“If you ask God for a tree, he will give you a seed.”
I learned this from a man named Bishop John, who was a minister overseeing several churches and schools in a town outside of Nairobi, Kenya. While we were with him, he prayed that his church would grow, and more people would be reached with the Gospel.
A few months ago, I received a phone call from a friend in the middle of the night telling me he had passed away. The next morning, I found a blog post written by a local missionary about his funeral, which was attended by 2,800 people and described as the largest funeral anyone had ever seen. He planted a seed, and the tree that grew touched the lives of 2,800 people—2,801 including myself.
When I was about three years old, my mother tried to teach me how carrots grow. I helped her dig little holes in the ground to plant the seeds, and we dutifully watered them until we saw little green sprouts above the ground. She explained to me how the carrots are growing underground, but we just can’t see them yet.
Unfortunately for the carrots, I quickly grew impatient and began pulling the plants out of the ground to see whether they were ready yet. I suppose the moral of this story is that three-year-olds do not make good gardeners. But also, that change is happening in our lives whether or not we can see it above the ground.
Sometimes our lives are completely transformed in a single moment, but most of the time, change happens without us even knowing. It doesn’t feel miraculous or life changing each day, but one day we wake up and realize we are not the same.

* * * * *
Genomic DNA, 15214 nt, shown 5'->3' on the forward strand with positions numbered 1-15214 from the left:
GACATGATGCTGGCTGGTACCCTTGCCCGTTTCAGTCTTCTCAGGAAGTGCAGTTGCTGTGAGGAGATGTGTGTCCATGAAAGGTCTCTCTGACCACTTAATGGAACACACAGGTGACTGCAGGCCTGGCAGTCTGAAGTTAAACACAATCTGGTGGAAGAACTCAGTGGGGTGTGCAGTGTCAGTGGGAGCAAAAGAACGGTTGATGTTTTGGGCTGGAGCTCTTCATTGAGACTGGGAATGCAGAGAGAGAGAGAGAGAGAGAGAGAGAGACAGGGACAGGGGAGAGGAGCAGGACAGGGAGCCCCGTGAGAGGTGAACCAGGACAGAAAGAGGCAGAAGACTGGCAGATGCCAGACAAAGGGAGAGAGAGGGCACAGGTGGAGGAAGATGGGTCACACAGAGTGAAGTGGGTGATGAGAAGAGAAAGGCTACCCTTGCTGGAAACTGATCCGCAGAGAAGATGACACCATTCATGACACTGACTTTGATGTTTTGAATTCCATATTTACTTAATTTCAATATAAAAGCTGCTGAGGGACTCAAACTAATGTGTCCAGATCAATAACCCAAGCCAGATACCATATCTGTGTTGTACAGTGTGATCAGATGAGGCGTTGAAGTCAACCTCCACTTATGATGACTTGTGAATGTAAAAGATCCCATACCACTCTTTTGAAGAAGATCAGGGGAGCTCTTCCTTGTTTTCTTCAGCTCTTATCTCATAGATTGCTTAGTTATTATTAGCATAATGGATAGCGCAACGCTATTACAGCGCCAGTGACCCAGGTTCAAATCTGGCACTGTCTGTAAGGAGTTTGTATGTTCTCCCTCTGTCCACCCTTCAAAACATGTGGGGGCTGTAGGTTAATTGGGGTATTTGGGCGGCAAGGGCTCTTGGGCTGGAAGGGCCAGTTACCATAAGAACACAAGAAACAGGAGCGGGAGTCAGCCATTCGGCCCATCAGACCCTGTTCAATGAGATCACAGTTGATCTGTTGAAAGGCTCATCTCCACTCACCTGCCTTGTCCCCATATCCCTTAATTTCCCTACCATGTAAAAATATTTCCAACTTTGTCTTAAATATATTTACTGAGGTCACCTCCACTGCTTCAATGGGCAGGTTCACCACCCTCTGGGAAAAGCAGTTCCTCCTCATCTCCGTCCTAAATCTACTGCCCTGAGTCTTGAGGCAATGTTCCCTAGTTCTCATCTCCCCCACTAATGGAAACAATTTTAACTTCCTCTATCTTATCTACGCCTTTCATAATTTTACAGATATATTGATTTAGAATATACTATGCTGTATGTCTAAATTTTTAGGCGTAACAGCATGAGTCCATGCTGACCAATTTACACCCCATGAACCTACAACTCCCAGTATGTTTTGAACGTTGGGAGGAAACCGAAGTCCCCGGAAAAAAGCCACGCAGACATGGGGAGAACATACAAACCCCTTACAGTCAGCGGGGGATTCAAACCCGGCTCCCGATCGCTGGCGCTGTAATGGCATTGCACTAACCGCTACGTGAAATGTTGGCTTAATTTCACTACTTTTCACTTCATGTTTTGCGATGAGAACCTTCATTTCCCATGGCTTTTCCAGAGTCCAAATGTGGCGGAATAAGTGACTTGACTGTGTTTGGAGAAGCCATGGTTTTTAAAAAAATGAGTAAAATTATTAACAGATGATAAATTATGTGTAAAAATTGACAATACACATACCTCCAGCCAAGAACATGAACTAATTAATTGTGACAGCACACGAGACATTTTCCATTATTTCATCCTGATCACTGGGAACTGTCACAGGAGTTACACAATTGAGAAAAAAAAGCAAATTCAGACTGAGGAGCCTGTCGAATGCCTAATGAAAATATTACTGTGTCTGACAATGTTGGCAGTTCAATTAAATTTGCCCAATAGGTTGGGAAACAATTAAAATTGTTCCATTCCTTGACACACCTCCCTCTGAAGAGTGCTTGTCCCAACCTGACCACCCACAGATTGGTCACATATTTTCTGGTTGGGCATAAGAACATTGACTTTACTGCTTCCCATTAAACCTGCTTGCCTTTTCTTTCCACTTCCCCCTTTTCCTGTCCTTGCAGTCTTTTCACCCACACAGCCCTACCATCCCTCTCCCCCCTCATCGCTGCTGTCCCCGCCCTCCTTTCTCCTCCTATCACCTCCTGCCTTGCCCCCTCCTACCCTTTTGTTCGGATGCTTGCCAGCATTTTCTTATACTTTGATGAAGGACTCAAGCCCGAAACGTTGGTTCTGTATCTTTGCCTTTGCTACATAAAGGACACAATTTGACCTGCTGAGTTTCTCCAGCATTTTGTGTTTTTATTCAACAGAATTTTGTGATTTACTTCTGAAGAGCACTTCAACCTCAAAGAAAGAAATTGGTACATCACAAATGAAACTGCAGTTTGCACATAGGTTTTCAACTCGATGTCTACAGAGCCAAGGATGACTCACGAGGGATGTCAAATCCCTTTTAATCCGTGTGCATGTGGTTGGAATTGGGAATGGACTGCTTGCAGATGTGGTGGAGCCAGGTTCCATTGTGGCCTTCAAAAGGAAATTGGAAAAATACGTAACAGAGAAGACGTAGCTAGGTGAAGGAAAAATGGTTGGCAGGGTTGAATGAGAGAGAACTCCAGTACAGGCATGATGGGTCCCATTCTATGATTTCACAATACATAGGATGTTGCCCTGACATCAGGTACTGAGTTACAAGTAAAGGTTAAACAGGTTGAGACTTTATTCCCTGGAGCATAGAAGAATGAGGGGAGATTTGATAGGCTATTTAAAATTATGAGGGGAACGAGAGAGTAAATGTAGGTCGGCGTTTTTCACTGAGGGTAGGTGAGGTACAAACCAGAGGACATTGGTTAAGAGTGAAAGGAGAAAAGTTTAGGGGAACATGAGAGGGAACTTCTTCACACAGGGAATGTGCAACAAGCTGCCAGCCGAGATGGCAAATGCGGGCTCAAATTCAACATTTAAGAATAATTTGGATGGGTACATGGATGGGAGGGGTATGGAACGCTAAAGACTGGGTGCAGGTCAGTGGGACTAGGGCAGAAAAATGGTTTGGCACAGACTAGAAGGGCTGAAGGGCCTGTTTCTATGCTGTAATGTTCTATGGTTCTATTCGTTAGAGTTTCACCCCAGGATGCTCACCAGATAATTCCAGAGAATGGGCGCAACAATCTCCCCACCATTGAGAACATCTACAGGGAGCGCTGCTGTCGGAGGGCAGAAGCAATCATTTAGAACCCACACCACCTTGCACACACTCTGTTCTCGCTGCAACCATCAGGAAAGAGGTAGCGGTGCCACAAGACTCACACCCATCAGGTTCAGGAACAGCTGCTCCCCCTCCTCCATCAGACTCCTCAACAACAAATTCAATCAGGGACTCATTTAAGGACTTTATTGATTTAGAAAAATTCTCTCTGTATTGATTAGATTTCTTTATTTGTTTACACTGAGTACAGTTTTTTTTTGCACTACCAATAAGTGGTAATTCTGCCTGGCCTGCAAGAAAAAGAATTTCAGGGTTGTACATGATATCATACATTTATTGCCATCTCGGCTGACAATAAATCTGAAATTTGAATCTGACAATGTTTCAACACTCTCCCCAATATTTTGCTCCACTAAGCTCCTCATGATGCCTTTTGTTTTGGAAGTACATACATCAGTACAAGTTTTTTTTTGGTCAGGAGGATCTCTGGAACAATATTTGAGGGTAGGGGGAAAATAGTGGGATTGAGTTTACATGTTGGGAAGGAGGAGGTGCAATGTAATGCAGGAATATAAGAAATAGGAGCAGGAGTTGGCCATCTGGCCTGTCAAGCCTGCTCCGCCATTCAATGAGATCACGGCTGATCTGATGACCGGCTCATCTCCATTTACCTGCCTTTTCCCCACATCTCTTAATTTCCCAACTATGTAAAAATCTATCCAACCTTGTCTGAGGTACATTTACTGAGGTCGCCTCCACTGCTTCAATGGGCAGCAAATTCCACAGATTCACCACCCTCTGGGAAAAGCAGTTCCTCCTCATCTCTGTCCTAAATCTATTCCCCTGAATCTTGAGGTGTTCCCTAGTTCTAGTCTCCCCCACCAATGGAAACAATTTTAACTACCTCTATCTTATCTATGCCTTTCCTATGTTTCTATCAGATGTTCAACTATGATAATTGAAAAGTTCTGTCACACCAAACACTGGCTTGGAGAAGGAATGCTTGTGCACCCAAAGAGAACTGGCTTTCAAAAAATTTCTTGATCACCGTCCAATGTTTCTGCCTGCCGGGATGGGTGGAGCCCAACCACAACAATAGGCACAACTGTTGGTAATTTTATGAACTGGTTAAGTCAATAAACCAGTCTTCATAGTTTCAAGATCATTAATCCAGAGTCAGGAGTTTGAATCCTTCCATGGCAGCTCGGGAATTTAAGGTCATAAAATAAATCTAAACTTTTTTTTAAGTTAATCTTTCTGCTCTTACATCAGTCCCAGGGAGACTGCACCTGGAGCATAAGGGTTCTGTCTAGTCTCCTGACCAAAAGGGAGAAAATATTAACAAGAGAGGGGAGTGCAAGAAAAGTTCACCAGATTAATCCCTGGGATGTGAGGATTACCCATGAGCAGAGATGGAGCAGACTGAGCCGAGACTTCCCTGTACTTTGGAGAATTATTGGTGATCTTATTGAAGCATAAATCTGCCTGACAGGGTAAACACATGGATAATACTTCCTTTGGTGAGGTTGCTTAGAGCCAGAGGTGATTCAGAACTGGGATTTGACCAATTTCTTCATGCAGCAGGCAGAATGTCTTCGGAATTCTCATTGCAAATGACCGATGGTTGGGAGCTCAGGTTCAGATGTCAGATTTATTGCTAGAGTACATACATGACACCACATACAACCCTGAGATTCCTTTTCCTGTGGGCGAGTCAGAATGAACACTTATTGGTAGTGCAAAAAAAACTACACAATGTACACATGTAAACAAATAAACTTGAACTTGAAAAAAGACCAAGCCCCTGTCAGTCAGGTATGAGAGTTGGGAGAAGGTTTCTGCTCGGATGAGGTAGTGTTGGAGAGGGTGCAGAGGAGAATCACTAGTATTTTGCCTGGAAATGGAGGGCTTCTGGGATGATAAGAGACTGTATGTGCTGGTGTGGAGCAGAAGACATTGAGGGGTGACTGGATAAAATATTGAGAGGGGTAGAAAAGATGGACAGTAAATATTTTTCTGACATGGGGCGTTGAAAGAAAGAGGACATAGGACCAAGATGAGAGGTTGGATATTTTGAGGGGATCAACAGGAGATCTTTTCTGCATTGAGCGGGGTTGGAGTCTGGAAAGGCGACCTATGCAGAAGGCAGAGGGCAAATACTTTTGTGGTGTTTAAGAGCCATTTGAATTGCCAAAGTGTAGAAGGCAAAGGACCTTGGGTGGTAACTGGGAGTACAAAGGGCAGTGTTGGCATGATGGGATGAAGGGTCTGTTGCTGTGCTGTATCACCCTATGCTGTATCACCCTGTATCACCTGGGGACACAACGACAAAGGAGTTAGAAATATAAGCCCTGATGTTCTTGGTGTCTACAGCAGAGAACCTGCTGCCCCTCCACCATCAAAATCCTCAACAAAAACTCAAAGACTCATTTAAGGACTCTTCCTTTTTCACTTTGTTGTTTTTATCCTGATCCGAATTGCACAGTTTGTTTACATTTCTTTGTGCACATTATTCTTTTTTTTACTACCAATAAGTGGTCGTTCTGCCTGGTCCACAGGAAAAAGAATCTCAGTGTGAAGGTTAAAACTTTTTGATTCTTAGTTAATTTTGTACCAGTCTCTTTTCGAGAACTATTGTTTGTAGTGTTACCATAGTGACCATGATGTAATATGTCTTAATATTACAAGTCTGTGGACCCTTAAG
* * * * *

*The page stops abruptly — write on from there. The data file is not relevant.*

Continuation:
My mother will also tell you that a good gardener needs to cut off the dead stuff before a plant can grow. In order for new life to sprout up from the ground, we need to let the old things go.
Most of the time, the things we want are not inherently bad. I’ve known so many people with incredible dreams—to re-build a community, to start a family, to succeed in a career. Sometimes these ambitions pay off, but sometimes for unexplainable reasons, things just don’t go the way we plan. We can clench our fists around our own ideas and spend of our life trying desperately to avoid failure, or we can choose to let go now, and hope that someday we’ll understand why.
During these times, I am reminded this passage of Isaiah 43:
Remember not the former things,
nor consider the things of old.
Behold, I am doing a new thing;
now it springs forth, do you not perceive it?” (Isaiah 43:18-19 ESV)
When we are at a beginning or an ending, we can have hope. We tend to talk about salvation as an event that happens in a single moment, but I think for most of us it’s a continual process. Little by little, we learn to accept change. We learn to forgive those who have hurt us. We discover new talents and passions. We dream new dreams, and we re-build ourselves from the ground up. We remember.
Even during difficult seasons, we write and we create and we photograph, because one day we will look back and realize that we are not the same. We can know that through the pain and the joy and the beginnings and the endings, we are being transformed.
If you know someone who is going through a difficult season, will you encourage them by emailing them this post?
Photo credit: –Tico–